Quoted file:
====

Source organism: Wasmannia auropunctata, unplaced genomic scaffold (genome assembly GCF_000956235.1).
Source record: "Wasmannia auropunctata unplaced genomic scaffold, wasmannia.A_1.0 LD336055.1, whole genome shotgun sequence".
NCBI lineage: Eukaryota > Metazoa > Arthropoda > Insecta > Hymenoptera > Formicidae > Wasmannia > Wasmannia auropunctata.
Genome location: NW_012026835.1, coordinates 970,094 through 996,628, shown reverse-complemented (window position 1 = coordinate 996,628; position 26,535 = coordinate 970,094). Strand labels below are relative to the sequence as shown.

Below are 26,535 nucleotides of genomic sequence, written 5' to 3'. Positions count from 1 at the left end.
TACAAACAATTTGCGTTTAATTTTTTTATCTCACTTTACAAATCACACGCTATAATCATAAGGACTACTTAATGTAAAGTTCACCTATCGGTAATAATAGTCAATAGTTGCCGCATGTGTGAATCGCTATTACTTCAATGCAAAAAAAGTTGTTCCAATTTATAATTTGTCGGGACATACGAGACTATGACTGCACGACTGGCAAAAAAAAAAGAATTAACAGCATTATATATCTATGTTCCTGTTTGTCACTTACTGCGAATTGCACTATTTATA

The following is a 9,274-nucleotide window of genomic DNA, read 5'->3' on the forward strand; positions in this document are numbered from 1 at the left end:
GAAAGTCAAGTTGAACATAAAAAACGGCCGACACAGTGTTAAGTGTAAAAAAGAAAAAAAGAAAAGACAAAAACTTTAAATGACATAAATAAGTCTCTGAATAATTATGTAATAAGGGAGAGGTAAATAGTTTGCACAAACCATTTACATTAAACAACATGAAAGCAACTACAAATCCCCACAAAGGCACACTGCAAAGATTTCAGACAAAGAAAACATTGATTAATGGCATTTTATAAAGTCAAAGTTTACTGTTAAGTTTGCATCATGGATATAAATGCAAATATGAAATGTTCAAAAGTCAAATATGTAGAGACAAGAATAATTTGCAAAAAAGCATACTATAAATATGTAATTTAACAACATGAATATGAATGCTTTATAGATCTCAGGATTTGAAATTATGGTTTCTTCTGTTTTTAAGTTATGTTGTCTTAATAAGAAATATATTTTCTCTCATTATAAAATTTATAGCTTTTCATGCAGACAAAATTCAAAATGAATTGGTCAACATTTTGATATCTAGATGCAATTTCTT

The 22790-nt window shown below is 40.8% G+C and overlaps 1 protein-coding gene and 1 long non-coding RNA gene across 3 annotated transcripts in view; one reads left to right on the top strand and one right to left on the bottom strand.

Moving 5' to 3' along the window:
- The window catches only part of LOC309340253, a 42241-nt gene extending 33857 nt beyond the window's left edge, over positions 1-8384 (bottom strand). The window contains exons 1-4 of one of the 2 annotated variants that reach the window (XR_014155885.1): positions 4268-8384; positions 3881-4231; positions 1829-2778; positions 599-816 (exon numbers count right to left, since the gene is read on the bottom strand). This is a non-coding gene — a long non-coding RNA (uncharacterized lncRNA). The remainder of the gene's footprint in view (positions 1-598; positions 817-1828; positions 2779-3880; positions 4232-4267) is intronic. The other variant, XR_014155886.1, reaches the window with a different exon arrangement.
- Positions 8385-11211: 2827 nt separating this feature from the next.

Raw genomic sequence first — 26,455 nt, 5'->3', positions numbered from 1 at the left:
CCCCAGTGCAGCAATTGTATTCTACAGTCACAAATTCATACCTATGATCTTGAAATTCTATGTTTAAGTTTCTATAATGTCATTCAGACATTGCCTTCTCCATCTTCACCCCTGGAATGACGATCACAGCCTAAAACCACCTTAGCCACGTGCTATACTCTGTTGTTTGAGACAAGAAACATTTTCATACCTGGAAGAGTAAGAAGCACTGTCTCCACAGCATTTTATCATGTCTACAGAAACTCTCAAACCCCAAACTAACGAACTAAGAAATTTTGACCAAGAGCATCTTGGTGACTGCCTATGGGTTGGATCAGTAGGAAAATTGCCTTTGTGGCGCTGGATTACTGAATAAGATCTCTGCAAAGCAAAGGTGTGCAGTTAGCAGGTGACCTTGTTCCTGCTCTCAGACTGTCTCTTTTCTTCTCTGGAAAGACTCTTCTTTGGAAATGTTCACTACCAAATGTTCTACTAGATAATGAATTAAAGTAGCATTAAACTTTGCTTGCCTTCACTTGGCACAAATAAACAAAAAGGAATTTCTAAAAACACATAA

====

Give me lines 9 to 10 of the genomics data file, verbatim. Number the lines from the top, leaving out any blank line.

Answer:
The 22790-nt window shown below is 40.8% G+C and overlaps 1 protein-coding gene and 1 long non-coding RNA gene across 3 annotated transcripts in view; one reads left to right on the top strand and one right to left on the bottom strand.

Moving 5' to 3' along the window: